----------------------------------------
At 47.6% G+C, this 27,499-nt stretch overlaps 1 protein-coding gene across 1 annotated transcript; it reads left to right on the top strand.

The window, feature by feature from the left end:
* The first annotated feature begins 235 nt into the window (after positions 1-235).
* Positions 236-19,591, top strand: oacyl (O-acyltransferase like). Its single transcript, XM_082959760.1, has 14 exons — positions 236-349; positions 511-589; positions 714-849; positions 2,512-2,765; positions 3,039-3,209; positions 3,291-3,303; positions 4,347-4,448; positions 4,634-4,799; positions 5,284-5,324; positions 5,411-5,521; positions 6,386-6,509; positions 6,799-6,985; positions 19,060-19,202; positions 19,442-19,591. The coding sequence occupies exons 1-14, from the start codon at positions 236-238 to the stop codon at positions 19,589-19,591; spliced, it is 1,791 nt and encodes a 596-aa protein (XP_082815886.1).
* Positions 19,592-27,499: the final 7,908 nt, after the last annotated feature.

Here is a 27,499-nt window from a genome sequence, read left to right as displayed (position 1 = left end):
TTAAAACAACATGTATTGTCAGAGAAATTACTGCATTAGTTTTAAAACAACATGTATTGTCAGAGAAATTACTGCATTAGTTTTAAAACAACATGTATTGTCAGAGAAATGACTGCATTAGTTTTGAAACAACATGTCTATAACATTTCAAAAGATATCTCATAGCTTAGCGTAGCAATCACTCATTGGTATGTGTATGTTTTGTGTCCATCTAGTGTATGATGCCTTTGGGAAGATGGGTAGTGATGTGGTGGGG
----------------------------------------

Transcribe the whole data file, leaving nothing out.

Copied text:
At 47.6% G+C, this 27,499-nt stretch overlaps 1 protein-coding gene across 1 annotated transcript; it reads left to right on the top strand.

The window, feature by feature from the left end:
* The first annotated feature begins 235 nt into the window (after positions 1-235).
* Positions 236-19,591, top strand: oacyl (O-acyltransferase like). Its single transcript, XM_082959760.1, has 14 exons — positions 236-349; positions 511-589; positions 714-849; positions 2,512-2,765; positions 3,039-3,209; positions 3,291-3,303; positions 4,347-4,448; positions 4,634-4,799; positions 5,284-5,324; positions 5,411-5,521; positions 6,386-6,509; positions 6,799-6,985; positions 19,060-19,202; positions 19,442-19,591. The coding sequence occupies exons 1-14, from the start codon at positions 236-238 to the stop codon at positions 19,589-19,591; spliced, it is 1,791 nt and encodes a 596-aa protein (XP_082815886.1).
* Positions 19,592-27,499: the final 7,908 nt, after the last annotated feature.

Here is a 27,499-nt window from a genome sequence, read left to right as displayed (position 1 = left end):
TTAAAACAACATGTATTGTCAGAGAAATTACTGCATTAGTTTTAAAACAACATGTATTGTCAGAGAAATTACTGCATTAGTTTTAAAACAACATGTATTGTCAGAGAAATGACTGCATTAGTTTTGAAACAACATGTCTATAACATTTCAAAAGATATCTCATAGCTTAGCGTAGCAATCACTCATTGGTATGTGTATGTTTTGTGTCCATCTAGTGTATGATGCCTTTGGGAAGATGGGTAGTGATGTGGTGGGG